“Daddy, I don’t want to go to space”
“What?! But I’m desperately trying to live vicariously through you. I love the concept of space exploration and you are 4 years old, space travel is a genuine possibility for you, so why wouldn’t you want to go to space?!”
“I don’t want to go to space, it looks too difficult”
You see, we’ve been watching Astronauts: Do you have what it takes on BBC2 the past few weeks. We’ve been treating the kids to dinner in front of the TV on Monday evenings and the whole family has caught up on Chris Hadfield and his band of merry spacepeople.
This has been for two reasons:
- It’s so much better than In The Night Garden
- A woman I went through training with, Kerry, has been doing wonderfully well in the competition.
Her presence on the show, and my tenuous connection to her, has been enough for me to turn this into a 60mins long inspirational event for the kids each week. My son is old enough (4) to recognise her and cheer for her in the competition. We even played a game where we get to eat a malteaser everytime she is on screen (my not-so-subtle attempt at classical conditioning!)
My daughter is young (18 months) but still seems transfixed with the space sequences. Plus my daughter is a girl, Kerry is a woman. She is also a badass, doing incredibly well at all the tasks, and displaying smarts and determination in one hard-working package. I firmly believe that representation is extremely important in my daughter’s upbringing and this show has delivered well on my “find-positive-Women-in-STEM-role-models” quest.
I thought things were going very nicely until the final episode when my son announced he didn’t want to be an Astronaut because it “looked too hard”.
I’ll be honest, I think that is one of my worst parental nightmares; that the kids won’t develop a drive or passion for something, or that they’ll give up on a dream as soon as it gets tough.
I don’t care what it is they want to do. They don’t have to be astronauts. They can be musicians or doctors or teachers or athletes or deep-sea divers or politicians. I don’t mind. As long as they want to do SOMETHING.
I’d secretly by very happy if one is a rock star and the other a professional wrestler (my own childhood/current dreams). Even then, every rock star and professional wrestler has had to work damn hard to get to where they are.
The hardest pill for me to swallow will be the teenage “I dunno” shrug of the shoulders when I ask what their plan is.
I don’t expect them to know what they will spend their whole life doing. I’m 33 and I’m not sure what path my life is taking, but at least I know what direction my next few steps are. I can’t drift, it’s not in me and it never has been. It’s also never been in me to say something was “too hard” and, let me tell you, it’s not in my wife either, no chance!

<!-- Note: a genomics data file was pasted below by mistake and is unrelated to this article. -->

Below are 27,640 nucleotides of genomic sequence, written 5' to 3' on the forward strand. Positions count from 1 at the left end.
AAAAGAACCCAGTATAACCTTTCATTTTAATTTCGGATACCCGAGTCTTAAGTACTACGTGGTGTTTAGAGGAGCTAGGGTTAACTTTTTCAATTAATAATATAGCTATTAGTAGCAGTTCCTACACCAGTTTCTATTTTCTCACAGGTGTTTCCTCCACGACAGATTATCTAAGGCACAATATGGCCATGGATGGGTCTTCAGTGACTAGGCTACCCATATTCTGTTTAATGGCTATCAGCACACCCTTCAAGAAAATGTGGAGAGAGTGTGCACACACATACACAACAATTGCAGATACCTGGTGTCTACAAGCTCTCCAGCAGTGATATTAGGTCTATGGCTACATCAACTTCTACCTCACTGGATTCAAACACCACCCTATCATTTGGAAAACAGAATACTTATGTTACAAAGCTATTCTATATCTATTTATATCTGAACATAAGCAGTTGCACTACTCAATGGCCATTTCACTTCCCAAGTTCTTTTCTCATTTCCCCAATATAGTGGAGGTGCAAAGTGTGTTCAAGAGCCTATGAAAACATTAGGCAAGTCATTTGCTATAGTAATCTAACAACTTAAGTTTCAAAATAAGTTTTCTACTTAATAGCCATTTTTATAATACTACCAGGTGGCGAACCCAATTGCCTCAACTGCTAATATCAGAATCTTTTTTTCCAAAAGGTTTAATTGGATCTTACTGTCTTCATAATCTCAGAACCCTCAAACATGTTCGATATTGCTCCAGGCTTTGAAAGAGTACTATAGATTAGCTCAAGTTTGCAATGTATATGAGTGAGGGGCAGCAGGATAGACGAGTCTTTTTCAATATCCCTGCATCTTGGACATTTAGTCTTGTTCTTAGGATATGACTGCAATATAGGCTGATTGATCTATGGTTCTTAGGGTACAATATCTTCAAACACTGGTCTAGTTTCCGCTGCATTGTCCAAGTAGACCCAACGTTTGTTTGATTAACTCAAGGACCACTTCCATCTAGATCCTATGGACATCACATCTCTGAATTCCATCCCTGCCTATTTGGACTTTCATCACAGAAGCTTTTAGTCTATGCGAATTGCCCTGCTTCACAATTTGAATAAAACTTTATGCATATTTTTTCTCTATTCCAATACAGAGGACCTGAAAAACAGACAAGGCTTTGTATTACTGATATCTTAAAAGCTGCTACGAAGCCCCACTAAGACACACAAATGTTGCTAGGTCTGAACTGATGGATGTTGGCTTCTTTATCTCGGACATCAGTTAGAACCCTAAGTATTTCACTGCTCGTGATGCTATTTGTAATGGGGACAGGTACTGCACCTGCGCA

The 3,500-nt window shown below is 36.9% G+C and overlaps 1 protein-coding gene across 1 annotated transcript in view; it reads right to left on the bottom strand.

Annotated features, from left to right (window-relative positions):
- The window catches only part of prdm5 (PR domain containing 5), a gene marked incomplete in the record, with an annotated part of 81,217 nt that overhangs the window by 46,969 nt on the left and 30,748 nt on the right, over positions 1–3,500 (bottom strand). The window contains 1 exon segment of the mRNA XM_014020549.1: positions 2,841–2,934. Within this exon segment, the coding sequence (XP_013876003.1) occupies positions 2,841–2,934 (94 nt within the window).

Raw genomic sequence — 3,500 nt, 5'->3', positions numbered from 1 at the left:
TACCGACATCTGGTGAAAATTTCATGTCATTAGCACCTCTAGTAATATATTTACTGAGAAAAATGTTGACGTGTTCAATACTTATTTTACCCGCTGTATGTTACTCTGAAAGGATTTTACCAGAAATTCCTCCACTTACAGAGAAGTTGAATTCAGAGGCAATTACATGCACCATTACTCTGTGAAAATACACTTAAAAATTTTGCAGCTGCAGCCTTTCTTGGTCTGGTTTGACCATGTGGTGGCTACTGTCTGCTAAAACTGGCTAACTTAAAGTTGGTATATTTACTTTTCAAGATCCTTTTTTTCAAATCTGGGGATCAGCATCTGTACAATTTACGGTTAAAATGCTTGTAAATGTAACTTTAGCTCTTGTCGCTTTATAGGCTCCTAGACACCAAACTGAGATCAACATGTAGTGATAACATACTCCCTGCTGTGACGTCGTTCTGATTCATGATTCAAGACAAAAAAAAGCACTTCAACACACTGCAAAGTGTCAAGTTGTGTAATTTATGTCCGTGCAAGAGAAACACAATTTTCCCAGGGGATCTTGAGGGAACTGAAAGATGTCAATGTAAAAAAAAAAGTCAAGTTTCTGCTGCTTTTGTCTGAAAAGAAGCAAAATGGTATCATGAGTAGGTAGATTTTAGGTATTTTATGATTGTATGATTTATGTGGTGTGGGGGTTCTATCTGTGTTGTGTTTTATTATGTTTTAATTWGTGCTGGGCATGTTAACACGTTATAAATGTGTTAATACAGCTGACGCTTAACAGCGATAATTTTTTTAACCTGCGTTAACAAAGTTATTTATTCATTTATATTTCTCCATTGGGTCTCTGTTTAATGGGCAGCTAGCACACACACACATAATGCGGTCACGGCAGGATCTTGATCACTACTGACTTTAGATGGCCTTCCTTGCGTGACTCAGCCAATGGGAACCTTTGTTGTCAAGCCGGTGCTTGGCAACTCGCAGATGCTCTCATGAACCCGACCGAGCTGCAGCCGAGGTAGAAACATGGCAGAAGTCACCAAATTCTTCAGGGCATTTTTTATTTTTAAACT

I won’t have a problem if you aim too high and miss, but I will have a problem if you aim too low and hit. – Rick Rigsby
The astronaut dream was probably not going to happen, but I should do things that keep me moving in the right direction, just in case – and I should be sure those things interest me, so that whatever happens, I’m happy. – Chris Hadfield
One step at a time
That evening I sat on the floor of my son’s room during storytime and asked him to imagine a really tall mountain. I asked him to think about how long it would take to walk up that mountain and how much effort it would require. Very difficult, right?
Then I asked him to take a step towards me for a hug, then another. While giving him this hug I asked if that had been difficult? He said “no”.
I tried to explain to him that even climbing the biggest mountain in the world was simply a case of taking one step, over and over again. It’s not hard to take one step, right?
I explained that he had already achieved great and difficult things. He can walk, he can talk, he has bowel control, only a few short years ago he could do none of these things! Everything looks difficult and intimidating from the outset, from the bottom of the mountain.
I’m embarking on a large project myself. It seems daunting at times and a lot of hard work. There are definitely times when, even at 33, I have self doubt about my ability to achieve my goal.
But I lie in bed telling myself to same thing I told him. One step at a time is doable. One step at a time is achievable, and each step brings you a step closer to that summit.
The next morning my son woke me up:
“The problem with Mars is that there are no houses on Mars. So people can’t go to Mars until there are houses but you can’t fit a house on a rocket ship”
“That is true, son”
“I’ll fix that problem”
“Yes, by the time I’m 10, I’ll get houses to go to Mars”
So, Okay, he might not want to go to space himself, but at least he has now found himself a project to work on.
Check out this incredible story from Rick Rigsby, Lessons from a 3rd Grade dropout.
And this Chris Hadfield inspired cartoon from zenpencils.com